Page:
And if we go back to 1956 (using the 10y-1y return curve), we can also see that the return curves are reversed to a large extent useless for the times to start the market. In fact, in three cases, the forward-looking market has actually peaked before the curve was inverted. This means that the yield curve should not be used as a market mechanism but rather as a good indicator of recession.
On 3rd December 3rd warning curve (its inversion has derived the 10-2th inversion with few months for 40 years) inverted but on December 14 it was unchanged (currently 0.01%). This shows why it is important not to panic about a warning curve inversion because the yield curves can go upside down.
But more important than the 10y-2y curve is the 10y-3m curve.
 (Source: San Francisco Federal Reserve)
According to a study by San Fran Fed in August 2018, “The best summary measure is the spread between ten years and three-month interest rates.”
According to a Dallas Fed bank survey, banks closely look at the 10y-3m curve and plan to withdraw lending (and thus cause the recession the fears) when this curve inverts. Fortunately, the curve, the most accurate recession forecast for all, has been plotted with a high predictable rate. If that trend continues, it will take 14.5 months for the 10y-3m curve to turn.  At what time, we are probably about one year from the recession. This means that my best estimate of the next recession’s start date is 23.5 to 30.5 months (December 2020 to July 2021).
During the strongest bond market in US history (tech boom), the yield curve was so low or even lower than it is now. Of course, it was also an epic bubble, but the point is that a flat but positive return curve is not a sign of poor return in the future.
Average monthly stock returns with 10-2 year return curve since 1976)
The fact is that in the last 42 years the monthly return on equity was highest and volatility was at its lowest when the yield curve was flat but positive. This means that we are likely to be in that sweet spot right now, and investors should avoid using the fear of return curve as a reason for market time.
This is because even after an inversion, the stocks tend to continue to rise for a long time and tend to generate strong returns before the next bear market begins.
In principle, the yield curve is an entirely binary indicator.
The second economic indicator I’m looking at is David Rices (aka Economic PI) baseline and change rate, or BaR’s economic analysis network. This is another meta-analysis that contains 19 leading indicators that trace all aspects of the US economy. It includes the yield curve, but another version of it. I think it is the best overall indicator of basic economic health (because it is so granular).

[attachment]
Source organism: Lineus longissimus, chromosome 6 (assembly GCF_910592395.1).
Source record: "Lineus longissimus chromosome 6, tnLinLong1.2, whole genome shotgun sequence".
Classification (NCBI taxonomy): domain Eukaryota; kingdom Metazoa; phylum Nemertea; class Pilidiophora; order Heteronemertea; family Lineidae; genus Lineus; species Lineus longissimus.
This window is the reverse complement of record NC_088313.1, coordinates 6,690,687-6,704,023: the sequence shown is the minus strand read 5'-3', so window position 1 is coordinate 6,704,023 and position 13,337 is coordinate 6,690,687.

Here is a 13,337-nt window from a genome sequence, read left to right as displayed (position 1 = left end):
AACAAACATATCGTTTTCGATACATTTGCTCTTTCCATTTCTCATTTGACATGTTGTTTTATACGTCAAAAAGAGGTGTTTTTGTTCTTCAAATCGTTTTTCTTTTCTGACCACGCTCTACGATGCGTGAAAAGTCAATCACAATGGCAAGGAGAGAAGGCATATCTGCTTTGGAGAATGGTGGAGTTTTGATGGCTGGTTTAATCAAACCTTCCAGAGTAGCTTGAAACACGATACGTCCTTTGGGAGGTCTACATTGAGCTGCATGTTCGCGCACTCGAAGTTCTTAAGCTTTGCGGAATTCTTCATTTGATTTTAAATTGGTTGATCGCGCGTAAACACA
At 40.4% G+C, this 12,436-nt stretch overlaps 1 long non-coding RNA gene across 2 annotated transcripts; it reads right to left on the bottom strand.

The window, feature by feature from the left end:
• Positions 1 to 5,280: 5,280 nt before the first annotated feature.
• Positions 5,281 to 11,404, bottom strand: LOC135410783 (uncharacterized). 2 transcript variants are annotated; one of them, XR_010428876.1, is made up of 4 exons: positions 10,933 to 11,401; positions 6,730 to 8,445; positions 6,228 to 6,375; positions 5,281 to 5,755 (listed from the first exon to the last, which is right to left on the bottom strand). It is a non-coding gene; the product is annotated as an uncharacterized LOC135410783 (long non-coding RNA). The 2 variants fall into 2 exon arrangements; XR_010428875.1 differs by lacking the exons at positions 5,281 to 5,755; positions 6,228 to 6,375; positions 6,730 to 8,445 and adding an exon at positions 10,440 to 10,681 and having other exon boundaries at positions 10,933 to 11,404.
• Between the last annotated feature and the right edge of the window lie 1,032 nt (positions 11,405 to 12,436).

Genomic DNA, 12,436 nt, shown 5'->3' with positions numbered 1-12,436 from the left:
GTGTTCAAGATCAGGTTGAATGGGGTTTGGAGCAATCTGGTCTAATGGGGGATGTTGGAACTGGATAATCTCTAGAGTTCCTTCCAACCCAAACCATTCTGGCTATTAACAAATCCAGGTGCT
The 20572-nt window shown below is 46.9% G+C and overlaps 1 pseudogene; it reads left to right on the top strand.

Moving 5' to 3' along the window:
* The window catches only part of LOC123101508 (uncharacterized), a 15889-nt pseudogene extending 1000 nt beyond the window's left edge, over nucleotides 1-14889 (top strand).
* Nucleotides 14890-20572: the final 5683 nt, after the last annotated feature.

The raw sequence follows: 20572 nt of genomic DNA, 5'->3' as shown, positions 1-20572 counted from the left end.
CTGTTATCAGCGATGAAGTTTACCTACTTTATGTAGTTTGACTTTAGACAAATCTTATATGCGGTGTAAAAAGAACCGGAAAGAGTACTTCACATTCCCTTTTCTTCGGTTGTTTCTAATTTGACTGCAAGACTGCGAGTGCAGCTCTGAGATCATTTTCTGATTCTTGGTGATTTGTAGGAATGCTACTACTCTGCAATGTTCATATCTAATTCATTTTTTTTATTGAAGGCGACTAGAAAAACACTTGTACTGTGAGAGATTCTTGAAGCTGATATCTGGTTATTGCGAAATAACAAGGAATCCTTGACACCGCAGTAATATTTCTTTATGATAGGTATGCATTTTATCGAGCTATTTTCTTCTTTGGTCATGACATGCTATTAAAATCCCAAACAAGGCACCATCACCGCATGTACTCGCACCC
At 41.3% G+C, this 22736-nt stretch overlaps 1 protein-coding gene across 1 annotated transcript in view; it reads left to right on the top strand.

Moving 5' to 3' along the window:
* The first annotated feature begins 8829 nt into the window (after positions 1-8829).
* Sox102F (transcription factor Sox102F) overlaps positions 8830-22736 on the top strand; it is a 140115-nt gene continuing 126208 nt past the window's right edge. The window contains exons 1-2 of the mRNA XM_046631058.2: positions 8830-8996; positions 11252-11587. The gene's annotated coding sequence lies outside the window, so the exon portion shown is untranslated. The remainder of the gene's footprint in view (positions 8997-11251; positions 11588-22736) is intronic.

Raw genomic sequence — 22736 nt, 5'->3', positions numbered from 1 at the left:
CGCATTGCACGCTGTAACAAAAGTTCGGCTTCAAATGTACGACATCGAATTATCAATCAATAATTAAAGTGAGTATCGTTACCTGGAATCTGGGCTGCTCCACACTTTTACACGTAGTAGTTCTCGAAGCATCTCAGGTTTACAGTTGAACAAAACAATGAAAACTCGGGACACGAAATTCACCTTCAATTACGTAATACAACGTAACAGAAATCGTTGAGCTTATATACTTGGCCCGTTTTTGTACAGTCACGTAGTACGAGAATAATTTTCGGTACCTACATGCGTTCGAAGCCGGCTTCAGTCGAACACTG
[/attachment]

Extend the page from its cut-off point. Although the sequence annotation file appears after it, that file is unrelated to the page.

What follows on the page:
(Source: Economic PI )
The BaR network has proved to be a reliable indicator predicting 1980, 1990, 2001 and 2007 recessions.
(Source: David Rice)
Currently, 11 out of 19 economic indicators indicate positive economic growth with eight indicating negative growth. That number of negative indicators rises three weeks ago.
(Source: David Rice)
Note that the number of leading indicators in the decline quadrant over the past 35 weeks has varied from three to 10. There is a lot of volatility between the number of indicators that show deceleration or accelerating growth. This is just statistical noise, and only long-term trends should be used as warning signs for recession.
(Source: David Rice)
Both trends and twelve months trends are still very positive and are currently moving in the right direction (continued growth). Most importantly, the average of coordinates or MOCs remains high, but it is now down from 35.3% three weeks ago. The mean of the leading indicators is now below MoC, but indicates that growth is likely to have peaked and the trend will be lower (confirming what other models are waiting and forecasts).
(Source: David Rice)
According to Mr. Rice, the rise of MoC usually occurs about two years from the beginning of a recession, which backs up what the yield curve (and other models) says.
Next, it’s Jeff Mill’s excellent economic indicator snapshot, a rich source of many useful market / economic data. It also provides an actual percentage probability estimate of how likely a recession will start in the next few months.
(Source: Jeff Miller )
What I’m looking at here is the quantitative estimates of short-term recession trends. In this case, the risk of a four-month recession is about 1.63%, while the probability of a recession beginning within nine months is lower from 24% to 22%. The short-term recession rate is very volatile, ranging from 0.24% to 3.32% since I began to track the economy over the past eight months. The most important thing to focus on is thus not the absolute figure without trends in both the short and medium term with the recession.
Both have shown low risks, with a 9-month recession rate as high stability at 24% year-round, and now fall to 22%. The falling inflation expectations are due to lower inflation expectations. The high risk capital (return on earnings minus 10-year returns) is good news. This indicates that stocks are now attractively priced, and we are probably close to the bottom right now.
For a definitive look at the recession risk, I like to use St Louis’s equalized recession indicator. This looks at the risk that a recession will start during the current month (it is actually delayed two months). It uses a four-month running average of leading economic indicators.